A Taste of the Middle East

Be an adventurer and explore Middle Eastern food and grow Middle Eastern seeds — including sesame, eggplant, cilantro, fava bean, flax and more!

  • Selections of different popular Turkish and Greek dishes, including hummus, olives and tomato salad.
    Photo courtesy of iStock/enisu
  • In addition to being pressed for oil, the seeds from the striking sesame plants can also be roasted and made into confections like halva, in which the seeds are used either ground or whole.
    Photo courtesy www.RareSeeds.com
  • The piquant leaves of cilantro, below, are used as a garnish; the seeds are called coriander.
    Photo courtesy www.RareSeeds.com
  • The high-protein fava seeds, bottom, can be ground and used in falafel, in place of chickpeas.
    Photo courtesy Fotolia/Paulista
  • Chickpeas are the most widely grown legume after soybeans. In addition to the familiar buff-colored type, smaller, dark brown-to-black forms are also known. The crop has been found in very ancient sites in Jericho, Greece and even France.
    Photo courtesy Fotolia/Swanpan
  • Emmer was the staple wheat of Egypt in Pharaonic times, being the main ingredient in both their bread and their beer.
    Photo courtesy Fotolia/coco 194

The Middle East comprises a vast area with perhaps the most amazingly varied crop species and varieties to be found anywhere on the planet. That's not surprising, considering that agriculture has been going on there longer than virtually anywhere else on Earth.

At the very heart of this region includes the Fertile Crescent, the literal birthplace of human agriculture. The Crescent's western limit is the Nile river valley, while to the east flow the Tigris and Euphrates rivers, which encompass the vast, irrigated land that the ancient Greeks called Mesopotamia, which simply means “the land between the rivers.”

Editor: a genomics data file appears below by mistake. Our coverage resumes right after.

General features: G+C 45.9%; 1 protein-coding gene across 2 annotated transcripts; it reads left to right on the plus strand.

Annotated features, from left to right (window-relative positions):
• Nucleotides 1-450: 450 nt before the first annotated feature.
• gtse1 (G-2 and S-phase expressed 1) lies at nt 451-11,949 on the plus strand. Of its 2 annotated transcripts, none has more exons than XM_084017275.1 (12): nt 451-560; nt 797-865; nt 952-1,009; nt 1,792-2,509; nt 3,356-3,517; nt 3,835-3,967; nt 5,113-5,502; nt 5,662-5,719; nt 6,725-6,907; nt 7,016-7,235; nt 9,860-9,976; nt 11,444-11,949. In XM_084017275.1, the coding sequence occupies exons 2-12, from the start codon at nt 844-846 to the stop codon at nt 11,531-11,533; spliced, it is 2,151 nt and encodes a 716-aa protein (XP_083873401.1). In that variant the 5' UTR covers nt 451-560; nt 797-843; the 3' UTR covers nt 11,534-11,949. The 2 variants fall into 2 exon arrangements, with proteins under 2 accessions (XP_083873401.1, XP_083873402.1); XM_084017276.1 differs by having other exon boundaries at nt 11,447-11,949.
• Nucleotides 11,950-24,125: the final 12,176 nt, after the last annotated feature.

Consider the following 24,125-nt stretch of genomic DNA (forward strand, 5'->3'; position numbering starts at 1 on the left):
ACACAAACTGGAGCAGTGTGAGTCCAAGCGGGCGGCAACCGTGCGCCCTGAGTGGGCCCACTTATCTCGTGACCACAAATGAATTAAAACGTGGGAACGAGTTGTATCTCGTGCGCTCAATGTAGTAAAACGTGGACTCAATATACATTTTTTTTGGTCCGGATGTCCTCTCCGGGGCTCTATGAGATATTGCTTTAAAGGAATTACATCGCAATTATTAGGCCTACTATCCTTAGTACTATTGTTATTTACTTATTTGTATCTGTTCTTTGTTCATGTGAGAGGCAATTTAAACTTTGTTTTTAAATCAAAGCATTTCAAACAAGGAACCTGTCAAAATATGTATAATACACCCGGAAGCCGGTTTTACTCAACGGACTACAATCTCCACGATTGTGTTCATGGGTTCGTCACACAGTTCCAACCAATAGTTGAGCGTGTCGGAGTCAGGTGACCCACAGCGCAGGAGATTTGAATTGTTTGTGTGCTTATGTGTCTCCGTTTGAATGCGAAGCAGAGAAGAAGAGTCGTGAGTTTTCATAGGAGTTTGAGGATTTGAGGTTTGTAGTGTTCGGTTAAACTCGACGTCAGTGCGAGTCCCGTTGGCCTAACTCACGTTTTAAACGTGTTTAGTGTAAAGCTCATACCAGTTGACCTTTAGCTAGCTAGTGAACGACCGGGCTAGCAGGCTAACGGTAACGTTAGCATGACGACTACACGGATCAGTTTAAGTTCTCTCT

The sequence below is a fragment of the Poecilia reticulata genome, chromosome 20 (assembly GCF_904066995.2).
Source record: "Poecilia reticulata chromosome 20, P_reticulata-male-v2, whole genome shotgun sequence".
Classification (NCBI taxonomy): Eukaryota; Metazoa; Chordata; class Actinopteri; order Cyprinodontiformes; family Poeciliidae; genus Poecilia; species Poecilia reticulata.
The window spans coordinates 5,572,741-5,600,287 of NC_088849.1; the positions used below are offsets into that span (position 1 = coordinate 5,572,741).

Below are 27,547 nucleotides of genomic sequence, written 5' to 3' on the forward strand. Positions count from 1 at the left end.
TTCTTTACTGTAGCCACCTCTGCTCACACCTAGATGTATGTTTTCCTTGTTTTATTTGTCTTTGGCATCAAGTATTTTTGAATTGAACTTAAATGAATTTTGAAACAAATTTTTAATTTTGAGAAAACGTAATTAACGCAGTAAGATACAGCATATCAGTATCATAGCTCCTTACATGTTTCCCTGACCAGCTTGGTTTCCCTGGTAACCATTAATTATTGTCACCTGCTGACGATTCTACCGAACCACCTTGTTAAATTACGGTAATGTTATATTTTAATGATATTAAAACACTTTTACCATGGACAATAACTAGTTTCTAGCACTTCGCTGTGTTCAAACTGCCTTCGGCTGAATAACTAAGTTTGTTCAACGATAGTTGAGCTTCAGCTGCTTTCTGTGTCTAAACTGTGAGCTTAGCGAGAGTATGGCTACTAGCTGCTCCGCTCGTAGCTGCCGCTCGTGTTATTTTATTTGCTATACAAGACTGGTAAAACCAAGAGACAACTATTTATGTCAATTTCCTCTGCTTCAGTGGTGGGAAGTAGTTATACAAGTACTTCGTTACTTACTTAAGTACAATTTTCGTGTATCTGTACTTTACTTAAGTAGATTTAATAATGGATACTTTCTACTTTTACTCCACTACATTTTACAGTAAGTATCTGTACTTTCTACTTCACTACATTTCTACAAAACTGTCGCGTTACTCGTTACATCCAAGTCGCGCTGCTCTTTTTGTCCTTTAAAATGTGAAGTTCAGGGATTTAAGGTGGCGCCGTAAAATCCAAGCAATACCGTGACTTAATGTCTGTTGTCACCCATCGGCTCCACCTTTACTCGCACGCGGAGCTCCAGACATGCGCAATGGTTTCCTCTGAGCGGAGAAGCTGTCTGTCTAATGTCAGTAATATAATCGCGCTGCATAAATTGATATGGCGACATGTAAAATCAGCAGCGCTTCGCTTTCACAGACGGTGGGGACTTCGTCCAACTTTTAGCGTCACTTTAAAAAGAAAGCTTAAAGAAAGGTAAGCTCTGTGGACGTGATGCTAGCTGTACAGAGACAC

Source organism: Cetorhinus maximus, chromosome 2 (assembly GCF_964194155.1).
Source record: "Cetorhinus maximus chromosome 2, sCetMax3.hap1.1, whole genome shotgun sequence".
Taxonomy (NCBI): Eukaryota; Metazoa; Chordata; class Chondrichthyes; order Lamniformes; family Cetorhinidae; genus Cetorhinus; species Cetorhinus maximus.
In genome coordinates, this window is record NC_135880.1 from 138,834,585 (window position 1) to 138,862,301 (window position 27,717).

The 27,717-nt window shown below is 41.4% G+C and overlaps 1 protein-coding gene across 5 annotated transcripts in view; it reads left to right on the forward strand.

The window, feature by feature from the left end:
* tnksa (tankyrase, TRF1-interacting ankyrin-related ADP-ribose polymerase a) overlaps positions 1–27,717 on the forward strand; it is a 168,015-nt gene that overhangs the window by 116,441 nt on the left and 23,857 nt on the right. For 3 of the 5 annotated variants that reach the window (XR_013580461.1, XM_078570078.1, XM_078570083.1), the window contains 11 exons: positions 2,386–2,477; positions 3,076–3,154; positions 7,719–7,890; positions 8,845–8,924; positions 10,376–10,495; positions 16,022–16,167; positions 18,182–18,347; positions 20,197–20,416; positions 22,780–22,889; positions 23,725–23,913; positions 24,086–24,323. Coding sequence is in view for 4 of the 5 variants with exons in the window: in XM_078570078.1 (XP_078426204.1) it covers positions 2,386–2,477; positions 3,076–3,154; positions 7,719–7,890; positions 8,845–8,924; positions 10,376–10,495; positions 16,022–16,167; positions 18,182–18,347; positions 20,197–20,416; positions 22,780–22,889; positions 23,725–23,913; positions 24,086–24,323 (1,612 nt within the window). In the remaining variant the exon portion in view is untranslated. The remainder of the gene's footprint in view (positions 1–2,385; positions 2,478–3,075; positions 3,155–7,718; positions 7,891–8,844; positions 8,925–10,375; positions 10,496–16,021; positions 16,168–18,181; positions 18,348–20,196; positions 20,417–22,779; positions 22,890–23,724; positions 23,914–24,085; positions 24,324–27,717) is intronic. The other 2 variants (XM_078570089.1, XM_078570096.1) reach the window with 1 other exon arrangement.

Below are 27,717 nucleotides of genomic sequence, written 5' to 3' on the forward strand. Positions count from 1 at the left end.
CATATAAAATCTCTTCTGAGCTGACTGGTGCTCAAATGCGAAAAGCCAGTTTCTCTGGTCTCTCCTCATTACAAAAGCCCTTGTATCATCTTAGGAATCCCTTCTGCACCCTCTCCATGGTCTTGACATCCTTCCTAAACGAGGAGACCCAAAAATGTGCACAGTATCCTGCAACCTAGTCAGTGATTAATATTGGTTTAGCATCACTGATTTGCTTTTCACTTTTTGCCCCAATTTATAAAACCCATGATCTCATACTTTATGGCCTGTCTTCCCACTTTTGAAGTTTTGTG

There was considerable “borrowing” of crop species between the two areas from the earliest times. The pace of contact increased during the successive occupations by the Greeks and Romans. Throw in the expansion of Islam, centuries later, over the entire region from North Africa and even Spain, all the way east to northern India, and what you get is a vast melting pot that is influenced by every major Old World agricultural society except that of China, thousands of miles to the east and isolated by the Himalayas. What this means to agriculture is simply this: For centuries, crops and cuisines have flowed across the entire region; both have been embraced and adapted by the numerous peoples within the area.

Experts say the earliest known agriculture began in Mesopotamia. Crops that were essential to the founding of this civilization are believed to have been grains such as emmer, einkorn, and barley. Other early crops included flax, peas, chickpeas, bitter vetch, lentils, figs, oats, olives, sesame, cumin, cilantro, dates, spinach, lemons, favas, pistachios, dates, and more.

The need for a settled lifestyle to raise crops provided the impetus to forsake these early people's nomadic ways. In turn, the need arose for irrigation, cooperative labor, and the invention of writing. Farming truly is the mother of civilization!

Most of the region experiences a fairly uniform climate, being primarily arid or semi-arid, with hot, dry summers and cooler, but not frigid, moist winters. This basic similarity made it easy for crop species to make the rounds within this enormous bioregion, with the ebb and flow of ancient conquest and trade. Later, contact with India added other regional staples, like rice, eggplant and cucumbers. Finally, the modern era (after 1500 A.D.) saw the introduction of New World crops like tomatoes and peppers.



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